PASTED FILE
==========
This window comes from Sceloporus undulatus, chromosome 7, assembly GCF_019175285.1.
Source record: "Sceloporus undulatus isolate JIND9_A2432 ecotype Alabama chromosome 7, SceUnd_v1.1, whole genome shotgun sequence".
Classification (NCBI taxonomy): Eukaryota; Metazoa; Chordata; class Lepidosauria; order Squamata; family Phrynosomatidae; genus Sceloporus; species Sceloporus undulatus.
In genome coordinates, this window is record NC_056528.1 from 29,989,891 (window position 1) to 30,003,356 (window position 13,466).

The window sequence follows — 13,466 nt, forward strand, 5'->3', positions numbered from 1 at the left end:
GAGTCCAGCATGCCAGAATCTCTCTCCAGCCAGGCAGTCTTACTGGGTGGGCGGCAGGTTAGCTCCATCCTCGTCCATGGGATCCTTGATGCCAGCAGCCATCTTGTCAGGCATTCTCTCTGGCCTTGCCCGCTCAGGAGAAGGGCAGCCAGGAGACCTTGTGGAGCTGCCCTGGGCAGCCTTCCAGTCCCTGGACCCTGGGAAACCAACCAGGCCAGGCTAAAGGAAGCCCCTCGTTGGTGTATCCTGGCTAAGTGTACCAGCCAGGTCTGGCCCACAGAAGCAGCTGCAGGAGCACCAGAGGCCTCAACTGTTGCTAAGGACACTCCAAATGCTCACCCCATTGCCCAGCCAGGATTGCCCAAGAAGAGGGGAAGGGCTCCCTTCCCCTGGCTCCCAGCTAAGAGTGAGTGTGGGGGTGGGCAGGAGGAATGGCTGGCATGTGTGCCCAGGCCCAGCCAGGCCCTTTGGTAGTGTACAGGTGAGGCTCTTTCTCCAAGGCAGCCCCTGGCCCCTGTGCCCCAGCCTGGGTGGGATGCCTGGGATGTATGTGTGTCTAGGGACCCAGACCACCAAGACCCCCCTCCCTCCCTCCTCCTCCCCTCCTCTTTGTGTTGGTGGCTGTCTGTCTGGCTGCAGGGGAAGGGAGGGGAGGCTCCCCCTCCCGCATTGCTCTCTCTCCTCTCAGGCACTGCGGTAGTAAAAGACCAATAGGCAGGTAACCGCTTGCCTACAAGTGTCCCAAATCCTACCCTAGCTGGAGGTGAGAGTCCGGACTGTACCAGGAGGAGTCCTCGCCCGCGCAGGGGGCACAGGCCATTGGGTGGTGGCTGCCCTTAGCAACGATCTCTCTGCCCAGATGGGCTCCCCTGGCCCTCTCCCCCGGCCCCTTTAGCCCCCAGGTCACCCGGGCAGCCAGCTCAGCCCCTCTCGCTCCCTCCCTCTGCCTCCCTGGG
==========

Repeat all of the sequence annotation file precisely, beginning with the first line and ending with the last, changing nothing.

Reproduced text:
This window comes from Sceloporus undulatus, chromosome 7, assembly GCF_019175285.1.
Source record: "Sceloporus undulatus isolate JIND9_A2432 ecotype Alabama chromosome 7, SceUnd_v1.1, whole genome shotgun sequence".
Classification (NCBI taxonomy): Eukaryota; Metazoa; Chordata; class Lepidosauria; order Squamata; family Phrynosomatidae; genus Sceloporus; species Sceloporus undulatus.
In genome coordinates, this window is record NC_056528.1 from 29,989,891 (window position 1) to 30,003,356 (window position 13,466).

The window sequence follows — 13,466 nt, forward strand, 5'->3', positions numbered from 1 at the left end:
GAGTCCAGCATGCCAGAATCTCTCTCCAGCCAGGCAGTCTTACTGGGTGGGCGGCAGGTTAGCTCCATCCTCGTCCATGGGATCCTTGATGCCAGCAGCCATCTTGTCAGGCATTCTCTCTGGCCTTGCCCGCTCAGGAGAAGGGCAGCCAGGAGACCTTGTGGAGCTGCCCTGGGCAGCCTTCCAGTCCCTGGACCCTGGGAAACCAACCAGGCCAGGCTAAAGGAAGCCCCTCGTTGGTGTATCCTGGCTAAGTGTACCAGCCAGGTCTGGCCCACAGAAGCAGCTGCAGGAGCACCAGAGGCCTCAACTGTTGCTAAGGACACTCCAAATGCTCACCCCATTGCCCAGCCAGGATTGCCCAAGAAGAGGGGAAGGGCTCCCTTCCCCTGGCTCCCAGCTAAGAGTGAGTGTGGGGGTGGGCAGGAGGAATGGCTGGCATGTGTGCCCAGGCCCAGCCAGGCCCTTTGGTAGTGTACAGGTGAGGCTCTTTCTCCAAGGCAGCCCCTGGCCCCTGTGCCCCAGCCTGGGTGGGATGCCTGGGATGTATGTGTGTCTAGGGACCCAGACCACCAAGACCCCCCTCCCTCCCTCCTCCTCCCCTCCTCTTTGTGTTGGTGGCTGTCTGTCTGGCTGCAGGGGAAGGGAGGGGAGGCTCCCCCTCCCGCATTGCTCTCTCTCCTCTCAGGCACTGCGGTAGTAAAAGACCAATAGGCAGGTAACCGCTTGCCTACAAGTGTCCCAAATCCTACCCTAGCTGGAGGTGAGAGTCCGGACTGTACCAGGAGGAGTCCTCGCCCGCGCAGGGGGCACAGGCCATTGGGTGGTGGCTGCCCTTAGCAACGATCTCTCTGCCCAGATGGGCTCCCCTGGCCCTCTCCCCCGGCCCCTTTAGCCCCCAGGTCACCCGGGCAGCCAGCTCAGCCCCTCTCGCTCCCTCCCTCTGCCTCCCTGGG